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Although not necessarily among the most attractive of the species available within the trade, Lungfish are arguably among the most unusual and interesting. They are capable of breathing atmospheric air via ‘lungs’, which are actually a modified swim bladder. These fish originate from swamps that dry up seasonally and are able to survive for several months buried in mud before water returns.
Taxonomy and Distribution
These fish are considered one of the oldest and most primitive fish on Earth; the earliest fossil of these fish dates back 350 million years ago and it is thought that at some point Lungfish were present all over the world. There are six species of lungfish, four of which originate from tropical Africa, one from Australia and one from South America.
All lungfish belong to the class Sarcopterigii and the subclass Dipnol. Dipnol is then split into two orders, Ceratodontiformes and Lepidosireniformes. Ceratodontiformes consists of the Queensland Lungfish (also known as the Australian Lungfish) Neoceratodus forsteri, which is the most primitive of the lungfish. Lepidosireniformes consists of the families Lepidosirenidae (the South American Lungfish) and Protopteridae (African Lungfishes).
Protopteridae consists of the sole genus Protopterus and is made up of the 4 species of African Lungfish; Protopterus aethiopicus, Protopterus amphibius, Protopterus annectens and Protepterus dolloi. Protopterus annectens is the species of African Lungfish most commonly sold in the trade. They are obligate air breathers so they must breathe atmospheric oxygen. The South American Lungfish (also known as the American Mud-Fish) Lepidosiren paradoxa is the sole species of the family Lepidosirenidae and is a member of the genus Lepidosiren.
Lungfish are not particular about water conditions, originating from anoxic (low in oxygen) swamps and are easy to care for. It is important, however that a tank large enough to house these fish is provided as some species can reach up to 6ft. Although they are not particularly active fish they should be provided enough room to fully stretch out. A large high quality filter (preferably an external canister filter) is also necessary as these fish can produce a lot of waste. Remember to provide hiding places and crevices. Artificial lighting should be dim and water movement kept to a minimum. Sandy substrates are preferable but not essential. Bi-weekly water changes of around 30% will ensure water quality remains desirable for these fish.
Lungfish are carnivorous and will readily eat any food such as fish, crabs and other meaty food. Avoid foods high in fat such as pork. Some species may be weaned onto pellet food.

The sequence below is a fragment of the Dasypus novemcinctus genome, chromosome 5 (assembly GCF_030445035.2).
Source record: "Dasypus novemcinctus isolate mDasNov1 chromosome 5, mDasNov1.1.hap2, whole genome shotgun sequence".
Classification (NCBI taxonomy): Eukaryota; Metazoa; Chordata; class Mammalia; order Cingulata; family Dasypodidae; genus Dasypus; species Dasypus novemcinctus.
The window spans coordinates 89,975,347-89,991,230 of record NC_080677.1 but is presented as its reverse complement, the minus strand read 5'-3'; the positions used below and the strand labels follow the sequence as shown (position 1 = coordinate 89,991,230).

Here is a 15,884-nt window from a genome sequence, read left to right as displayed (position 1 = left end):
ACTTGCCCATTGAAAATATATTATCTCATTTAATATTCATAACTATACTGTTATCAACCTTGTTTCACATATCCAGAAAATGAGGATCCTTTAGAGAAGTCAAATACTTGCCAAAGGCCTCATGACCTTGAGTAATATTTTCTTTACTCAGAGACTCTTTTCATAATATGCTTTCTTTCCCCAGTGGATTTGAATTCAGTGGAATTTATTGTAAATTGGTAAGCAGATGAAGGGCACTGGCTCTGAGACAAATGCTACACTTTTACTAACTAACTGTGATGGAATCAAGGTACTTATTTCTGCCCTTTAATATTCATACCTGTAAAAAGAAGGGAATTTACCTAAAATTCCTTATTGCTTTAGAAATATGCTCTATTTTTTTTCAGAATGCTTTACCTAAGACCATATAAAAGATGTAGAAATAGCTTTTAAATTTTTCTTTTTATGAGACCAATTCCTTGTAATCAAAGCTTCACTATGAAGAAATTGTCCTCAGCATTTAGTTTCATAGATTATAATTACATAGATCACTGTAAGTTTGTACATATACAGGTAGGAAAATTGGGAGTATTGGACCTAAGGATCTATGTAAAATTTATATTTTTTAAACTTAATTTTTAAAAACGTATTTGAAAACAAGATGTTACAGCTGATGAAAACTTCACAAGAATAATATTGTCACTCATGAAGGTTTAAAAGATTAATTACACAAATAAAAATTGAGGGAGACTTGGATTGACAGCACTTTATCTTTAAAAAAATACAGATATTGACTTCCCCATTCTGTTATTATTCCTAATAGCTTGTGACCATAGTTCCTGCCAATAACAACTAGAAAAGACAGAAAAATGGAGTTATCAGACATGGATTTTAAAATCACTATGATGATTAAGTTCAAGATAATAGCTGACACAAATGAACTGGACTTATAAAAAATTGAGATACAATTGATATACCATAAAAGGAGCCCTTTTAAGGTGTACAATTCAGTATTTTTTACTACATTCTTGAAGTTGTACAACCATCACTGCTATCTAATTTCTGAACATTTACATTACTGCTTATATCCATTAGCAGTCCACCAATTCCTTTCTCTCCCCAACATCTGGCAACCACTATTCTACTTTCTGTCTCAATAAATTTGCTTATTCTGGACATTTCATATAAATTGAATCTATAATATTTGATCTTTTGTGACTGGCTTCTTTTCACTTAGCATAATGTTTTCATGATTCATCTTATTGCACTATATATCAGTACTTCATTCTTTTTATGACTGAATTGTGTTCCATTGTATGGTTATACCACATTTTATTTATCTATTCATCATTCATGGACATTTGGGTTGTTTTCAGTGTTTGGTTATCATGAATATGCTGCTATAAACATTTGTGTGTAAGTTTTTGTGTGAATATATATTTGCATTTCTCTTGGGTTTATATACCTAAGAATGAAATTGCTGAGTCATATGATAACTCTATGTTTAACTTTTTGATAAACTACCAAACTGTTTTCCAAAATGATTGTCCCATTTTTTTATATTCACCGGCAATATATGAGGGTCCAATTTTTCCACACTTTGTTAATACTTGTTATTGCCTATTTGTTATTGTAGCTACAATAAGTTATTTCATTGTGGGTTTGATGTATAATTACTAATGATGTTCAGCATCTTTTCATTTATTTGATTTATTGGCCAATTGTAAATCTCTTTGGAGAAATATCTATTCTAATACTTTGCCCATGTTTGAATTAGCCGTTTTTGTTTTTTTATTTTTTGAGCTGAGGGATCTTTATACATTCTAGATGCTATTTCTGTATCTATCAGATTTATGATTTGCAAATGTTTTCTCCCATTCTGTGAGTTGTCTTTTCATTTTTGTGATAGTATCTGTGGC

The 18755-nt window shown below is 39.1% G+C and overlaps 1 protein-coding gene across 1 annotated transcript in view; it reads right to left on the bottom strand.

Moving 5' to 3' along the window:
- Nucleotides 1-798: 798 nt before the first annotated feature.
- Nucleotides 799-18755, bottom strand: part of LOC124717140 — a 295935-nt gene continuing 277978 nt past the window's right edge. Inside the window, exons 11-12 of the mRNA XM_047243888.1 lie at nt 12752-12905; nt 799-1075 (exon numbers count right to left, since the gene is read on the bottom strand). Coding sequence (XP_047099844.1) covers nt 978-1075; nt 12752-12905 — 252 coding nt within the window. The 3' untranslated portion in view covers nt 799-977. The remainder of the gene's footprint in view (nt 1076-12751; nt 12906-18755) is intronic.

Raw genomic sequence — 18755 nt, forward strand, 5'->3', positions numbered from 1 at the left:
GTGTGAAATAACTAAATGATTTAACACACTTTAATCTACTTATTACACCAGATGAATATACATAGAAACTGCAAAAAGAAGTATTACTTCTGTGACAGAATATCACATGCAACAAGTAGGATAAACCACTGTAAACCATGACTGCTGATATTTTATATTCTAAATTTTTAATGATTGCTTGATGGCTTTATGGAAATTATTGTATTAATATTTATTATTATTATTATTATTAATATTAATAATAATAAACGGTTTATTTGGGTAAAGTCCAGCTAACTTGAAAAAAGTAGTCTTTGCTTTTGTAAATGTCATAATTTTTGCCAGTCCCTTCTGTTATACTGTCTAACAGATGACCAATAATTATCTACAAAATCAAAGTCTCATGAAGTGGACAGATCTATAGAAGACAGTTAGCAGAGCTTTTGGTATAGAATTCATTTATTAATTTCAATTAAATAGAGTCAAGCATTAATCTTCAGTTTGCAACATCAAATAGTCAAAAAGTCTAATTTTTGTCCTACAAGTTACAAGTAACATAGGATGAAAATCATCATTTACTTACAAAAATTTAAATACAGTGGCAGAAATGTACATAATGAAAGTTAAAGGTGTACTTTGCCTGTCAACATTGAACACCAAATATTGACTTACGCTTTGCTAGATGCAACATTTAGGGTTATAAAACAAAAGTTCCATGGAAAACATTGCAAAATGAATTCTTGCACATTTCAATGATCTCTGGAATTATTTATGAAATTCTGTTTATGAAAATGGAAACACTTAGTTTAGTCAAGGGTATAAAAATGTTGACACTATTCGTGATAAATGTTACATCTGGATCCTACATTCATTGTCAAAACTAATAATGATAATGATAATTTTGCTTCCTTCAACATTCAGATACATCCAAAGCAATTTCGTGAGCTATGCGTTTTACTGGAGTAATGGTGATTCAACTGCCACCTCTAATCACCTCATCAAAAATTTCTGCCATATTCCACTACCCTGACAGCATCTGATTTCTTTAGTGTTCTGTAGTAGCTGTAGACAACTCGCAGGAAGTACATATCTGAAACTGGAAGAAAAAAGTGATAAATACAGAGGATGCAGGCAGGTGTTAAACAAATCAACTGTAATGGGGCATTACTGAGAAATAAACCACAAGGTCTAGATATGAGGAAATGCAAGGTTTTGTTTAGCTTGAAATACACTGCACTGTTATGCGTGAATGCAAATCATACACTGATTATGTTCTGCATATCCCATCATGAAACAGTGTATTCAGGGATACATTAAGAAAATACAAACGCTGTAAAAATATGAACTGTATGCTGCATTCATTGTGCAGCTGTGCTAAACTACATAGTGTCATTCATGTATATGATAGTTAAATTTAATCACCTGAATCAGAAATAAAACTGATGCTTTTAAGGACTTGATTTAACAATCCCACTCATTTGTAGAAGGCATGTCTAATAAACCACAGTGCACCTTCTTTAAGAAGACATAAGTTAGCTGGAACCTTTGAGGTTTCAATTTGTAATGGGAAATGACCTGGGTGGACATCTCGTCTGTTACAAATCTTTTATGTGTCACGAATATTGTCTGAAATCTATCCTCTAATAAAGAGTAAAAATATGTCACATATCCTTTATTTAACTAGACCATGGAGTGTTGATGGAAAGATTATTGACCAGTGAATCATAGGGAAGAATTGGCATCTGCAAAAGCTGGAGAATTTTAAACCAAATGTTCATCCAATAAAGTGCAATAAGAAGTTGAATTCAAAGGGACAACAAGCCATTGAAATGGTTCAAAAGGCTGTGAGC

Social Behaviour and Compatibility
Although not a particularly active fish, lungfish are best kept on their own. They are not aggressive, but are highly predatory and will eat any fish it sees as food. They are also solitary fish and so avoid keeping them with others of the same species.
Queensland Lungfish, Neoceratodus forsteri
This species of lungfish is protected by the Convention on International Trade in Endangered Species of Wild Fauna and Flora (CITES) and as such is does not appear in the trade outside of Australia very often, although some companies are approved by CITES for breeding and export. This species can reach up to 3ft and an aquarium of approximately 5-6ft or a heated pond is required. This species will tolerate a range of water types with a temperature between 10°C and 29°C. It will readily accept freshwater shrimp, snails and garden worms. Fish fillets and freshwater mussel meat along with algae wafers can also be provided.
South-American Lungfish Lepidosiren paradoxa
This fish is found throughout the majority of the Amazon Rainforest, especially in the Rio Paraguay and Rio Parana basins as well as in waters in Venezuela, Colombia, Peru, Paraguay, Argentina Brazil, French Guiana and Brazil. The species is found in slow-moving or stagnant anoxic waters. This species can live between 8-20 years in captivity and reach 4ft in length. Provide an aquarium at least 5ft in length. Live foods such as freshwater shrimp and garden worms should make up the majority of this species’ diet along with freshwater mussel and other meaty foods such as fish fillets.
The African Lungfishes are widespread throughout Africa being found in swamps and floodplains in Sierra Leone, Togo, Ivory Coast, Cameroon, Guinea, Burkina Faso, Niger, Central African Republic, Nigeria, Gambia, Ghana, Chad, Benin, Senegal, Kenya, Sudan and Malia. They are capable of reaching 6ft in length and an aquarium large enough to allow them to fully stretch out is required. A water temperature between 24-30°C is preferable for the African Lungfishes. They are omnivorous and so will eat vegetable matter, algae wafers, prawn, mussel and fish fillets.
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